Academic journal article Journal of Beat Studies

The Village: 400 Years of Beats and Bohemians, Radicals and Rogues, a History of Greenwich Village

Academic journal article Journal of Beat Studies

The Village: 400 Years of Beats and Bohemians, Radicals and Rogues, a History of Greenwich Village

Article excerpt

The Village: 400 Years of Beats and Bohemians, Radicals and Rogues, a History of Greenwich Village John Strausbaugh (New York: Ecco/HarperCollins, 2013)

Among the strange details that emerged after Philip Seymour Hoffman's untimely death was the cost of his monthly rent for the apartment he occupied on Bethune Street, in the West Village, after separating from his partner and their children and leaving the $4.2 million Jane Street condominium they all shared. He paid $10,000 a month for his Greenwich Village apartment. By all accounts, Hoffman matched the Village's eclectic, bohemian feel as a screen and stage actor and as a financial supporter of the Labyrinth Theater, a Bank Street progressive performance space. His rent and mortgage, however, were hardly bohemian, and the details of his real estate possessions illustrate what the Village is today and what it takes to live there. Once a crucible of American culture-from bohemians to Beats to rockers-Greenwich Village is now a high-end real estate enclave, but its history and cultural impact form an invaluable legacy that John Strausbaugh captures effectively in The Village: 400 Years of Beats and Bohemians, Radicals and Rogues, a History of Greenwich Village.

Strausbaugh understands what rent means to neighborhoods in New York City. When he first arrived in the city in 1990 as the associate editor of New York Press, an independent, often-irreverent counterweight to the increasingly irrelevant Village Voice, he lived in Greenwich Village, but quickly moved to the East Village, where he found a taste of the old Village life, at least for a short period of time. Strausbaugh was a primary contributor and editor for New York Press from 1990-2002, and wrote for and hosted The New York Times "Weekend Explorer." He knows New York. Like the people he chronicles in The Village, Strausbaugh was attracted to the freedom from conformity the Village represented: "The artists, radicals, and misfits drawn to the Village for all those years were always a small and transient minority, though a highly visible and vocal one" (xi). The author of Sissy Nation: How America Became a Culture of Wimps and Stoopits, among other books, Strausbaugh clearly regrets the loss of what the old Village embodied. But he does not indulge in nostalgia, for he knows that freedom can lead to self-destruction and that booze, drugs, sex, and corruption are found in the same place as artistic and cultural freedom. "The history of Greenwich Village," he notes, "is littered with the corpses of those who drank themselves to creative ruin or death, overdosed on various drugs . . . or partied themselves into oblivion" (xi). The Village uses 624 pages to tell the Greenwich Village's social and cultural history in lively anecdotal fashion. The book is well researched, entertaining, and encyclopedic in scope, although it displays faults common to a journalistic writing style, especially in the final chapters of the book.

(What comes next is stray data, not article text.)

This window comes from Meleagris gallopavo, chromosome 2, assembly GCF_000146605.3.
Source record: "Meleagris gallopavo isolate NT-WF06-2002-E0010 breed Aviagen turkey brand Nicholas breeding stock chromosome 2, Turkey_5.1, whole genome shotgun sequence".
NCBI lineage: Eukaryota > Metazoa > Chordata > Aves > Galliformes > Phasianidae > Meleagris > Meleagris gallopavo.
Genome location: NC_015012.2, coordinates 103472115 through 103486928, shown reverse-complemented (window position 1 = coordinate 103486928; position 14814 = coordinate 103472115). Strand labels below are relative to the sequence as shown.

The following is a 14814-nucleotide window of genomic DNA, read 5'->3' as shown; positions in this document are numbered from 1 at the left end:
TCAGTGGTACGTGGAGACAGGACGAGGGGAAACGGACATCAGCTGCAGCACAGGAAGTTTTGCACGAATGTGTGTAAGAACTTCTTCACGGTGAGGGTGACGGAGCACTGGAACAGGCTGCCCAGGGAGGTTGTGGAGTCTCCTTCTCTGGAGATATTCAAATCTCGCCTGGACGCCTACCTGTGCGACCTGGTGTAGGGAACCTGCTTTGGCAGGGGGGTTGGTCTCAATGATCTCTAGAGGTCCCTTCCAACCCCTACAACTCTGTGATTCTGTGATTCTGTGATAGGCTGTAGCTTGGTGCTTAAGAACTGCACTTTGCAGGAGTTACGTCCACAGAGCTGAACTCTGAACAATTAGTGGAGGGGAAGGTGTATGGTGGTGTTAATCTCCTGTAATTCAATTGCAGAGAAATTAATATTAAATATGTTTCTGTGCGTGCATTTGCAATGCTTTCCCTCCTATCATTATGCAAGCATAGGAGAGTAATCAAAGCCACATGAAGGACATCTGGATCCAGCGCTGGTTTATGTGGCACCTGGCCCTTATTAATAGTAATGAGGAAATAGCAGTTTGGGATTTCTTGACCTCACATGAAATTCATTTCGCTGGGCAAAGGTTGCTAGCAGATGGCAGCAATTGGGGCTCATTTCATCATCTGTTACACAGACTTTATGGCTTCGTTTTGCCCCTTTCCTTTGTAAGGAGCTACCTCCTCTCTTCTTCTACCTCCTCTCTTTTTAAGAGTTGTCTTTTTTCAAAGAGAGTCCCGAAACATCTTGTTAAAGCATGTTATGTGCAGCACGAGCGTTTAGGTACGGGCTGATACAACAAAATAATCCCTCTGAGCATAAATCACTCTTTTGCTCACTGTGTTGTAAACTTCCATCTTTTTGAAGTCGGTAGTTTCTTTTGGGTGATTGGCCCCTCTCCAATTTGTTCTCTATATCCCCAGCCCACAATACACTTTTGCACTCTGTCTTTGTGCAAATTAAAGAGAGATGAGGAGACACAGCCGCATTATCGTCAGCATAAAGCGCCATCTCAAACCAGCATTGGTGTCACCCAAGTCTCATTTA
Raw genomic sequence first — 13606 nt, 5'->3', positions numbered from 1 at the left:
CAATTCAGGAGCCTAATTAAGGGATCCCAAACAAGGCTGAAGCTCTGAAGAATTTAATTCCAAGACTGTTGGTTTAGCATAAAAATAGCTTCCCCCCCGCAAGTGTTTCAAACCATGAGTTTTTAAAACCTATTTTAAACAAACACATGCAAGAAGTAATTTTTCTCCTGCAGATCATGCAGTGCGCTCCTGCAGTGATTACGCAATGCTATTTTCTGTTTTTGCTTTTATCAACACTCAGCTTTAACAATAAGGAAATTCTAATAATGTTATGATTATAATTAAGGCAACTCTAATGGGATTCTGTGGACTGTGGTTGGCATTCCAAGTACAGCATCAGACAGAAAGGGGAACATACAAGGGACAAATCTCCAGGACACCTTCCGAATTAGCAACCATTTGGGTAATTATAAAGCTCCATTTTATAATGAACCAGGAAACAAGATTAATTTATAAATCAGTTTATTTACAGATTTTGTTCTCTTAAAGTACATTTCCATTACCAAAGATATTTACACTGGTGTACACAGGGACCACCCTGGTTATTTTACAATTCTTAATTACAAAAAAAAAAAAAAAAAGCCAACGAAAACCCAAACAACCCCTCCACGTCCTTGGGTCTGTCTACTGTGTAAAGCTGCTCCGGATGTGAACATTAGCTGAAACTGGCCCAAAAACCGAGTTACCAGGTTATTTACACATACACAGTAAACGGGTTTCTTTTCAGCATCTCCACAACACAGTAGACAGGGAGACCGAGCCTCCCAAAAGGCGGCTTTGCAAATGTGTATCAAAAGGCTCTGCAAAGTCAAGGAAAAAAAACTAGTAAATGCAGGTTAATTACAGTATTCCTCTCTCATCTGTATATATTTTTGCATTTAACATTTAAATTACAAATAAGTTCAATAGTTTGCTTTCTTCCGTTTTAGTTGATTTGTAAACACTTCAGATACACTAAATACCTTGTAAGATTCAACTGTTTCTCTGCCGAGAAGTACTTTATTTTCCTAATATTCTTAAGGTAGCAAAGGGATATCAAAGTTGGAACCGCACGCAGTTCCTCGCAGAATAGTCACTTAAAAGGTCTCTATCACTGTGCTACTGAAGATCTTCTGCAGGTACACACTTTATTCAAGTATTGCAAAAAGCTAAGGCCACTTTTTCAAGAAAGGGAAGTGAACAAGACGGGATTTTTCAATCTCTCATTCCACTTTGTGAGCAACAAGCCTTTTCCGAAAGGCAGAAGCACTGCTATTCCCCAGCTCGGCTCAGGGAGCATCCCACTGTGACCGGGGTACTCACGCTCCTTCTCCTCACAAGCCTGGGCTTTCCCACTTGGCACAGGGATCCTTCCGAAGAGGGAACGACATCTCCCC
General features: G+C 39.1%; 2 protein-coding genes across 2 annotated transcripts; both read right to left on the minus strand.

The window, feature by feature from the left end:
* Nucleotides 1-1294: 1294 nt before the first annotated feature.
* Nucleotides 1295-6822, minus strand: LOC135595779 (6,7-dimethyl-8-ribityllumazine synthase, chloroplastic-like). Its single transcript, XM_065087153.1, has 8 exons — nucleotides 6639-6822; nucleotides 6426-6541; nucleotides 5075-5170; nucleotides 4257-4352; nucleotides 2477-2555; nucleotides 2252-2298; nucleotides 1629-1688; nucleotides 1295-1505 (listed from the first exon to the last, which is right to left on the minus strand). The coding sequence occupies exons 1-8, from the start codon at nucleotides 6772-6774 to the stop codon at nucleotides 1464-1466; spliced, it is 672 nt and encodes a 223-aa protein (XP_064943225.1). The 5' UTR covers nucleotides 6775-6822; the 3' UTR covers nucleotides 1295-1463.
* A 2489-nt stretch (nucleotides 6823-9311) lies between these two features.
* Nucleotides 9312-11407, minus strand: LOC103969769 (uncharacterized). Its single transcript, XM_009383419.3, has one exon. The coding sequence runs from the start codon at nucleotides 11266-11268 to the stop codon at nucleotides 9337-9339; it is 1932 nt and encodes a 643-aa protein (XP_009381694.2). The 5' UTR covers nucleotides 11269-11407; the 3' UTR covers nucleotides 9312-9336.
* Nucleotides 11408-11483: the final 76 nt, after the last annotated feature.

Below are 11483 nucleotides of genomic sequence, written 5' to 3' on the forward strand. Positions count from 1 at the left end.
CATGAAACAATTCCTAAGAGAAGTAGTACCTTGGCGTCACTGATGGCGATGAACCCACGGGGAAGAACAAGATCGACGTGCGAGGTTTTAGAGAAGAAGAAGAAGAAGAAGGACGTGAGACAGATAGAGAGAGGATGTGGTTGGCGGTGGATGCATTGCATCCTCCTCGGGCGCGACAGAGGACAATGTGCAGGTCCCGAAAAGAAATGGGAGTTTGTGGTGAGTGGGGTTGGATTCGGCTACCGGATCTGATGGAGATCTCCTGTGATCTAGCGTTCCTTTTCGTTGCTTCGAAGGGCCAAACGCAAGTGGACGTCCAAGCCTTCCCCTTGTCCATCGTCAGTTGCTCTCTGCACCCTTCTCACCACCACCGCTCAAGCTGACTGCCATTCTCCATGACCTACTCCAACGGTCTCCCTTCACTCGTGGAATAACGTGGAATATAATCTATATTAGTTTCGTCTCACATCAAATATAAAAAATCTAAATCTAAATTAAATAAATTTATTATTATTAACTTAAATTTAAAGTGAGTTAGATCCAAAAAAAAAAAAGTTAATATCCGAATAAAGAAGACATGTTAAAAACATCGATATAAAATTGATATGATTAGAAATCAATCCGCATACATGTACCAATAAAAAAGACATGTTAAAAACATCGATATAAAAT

In the early twentieth century, Greenwich Village's attraction was cheap rent, which pulled creative people into what had once been a marshy landscape that indigenous people called Sapokanikan. In 1811, the so-called Randel Plan, named for its chief engineer, presented the grid of east-west streets and north-south avenues that defines modern-day Manhattan. The plan, according to Strausbaugh, served the desires of commercial real estate interests, except for a small slice of the West Side: "One small area on the map bucked the precision-tooled order. Just above Hudson Street on the Hudson flank of the island lay a maze of crooked, angled streets, a small eruption of eccentricity and disorder: the former Bossen Bouwerie, now called Greenwich Village" (8). This odd urban patchwork became a place for immigrants, creative artists, and transients. Greenwich Village, perhaps one of the most famous neighborhoods in the world, would become "the cultural capital of the Western world," particularly flourishing during the first seventy years of the twentieth century. …

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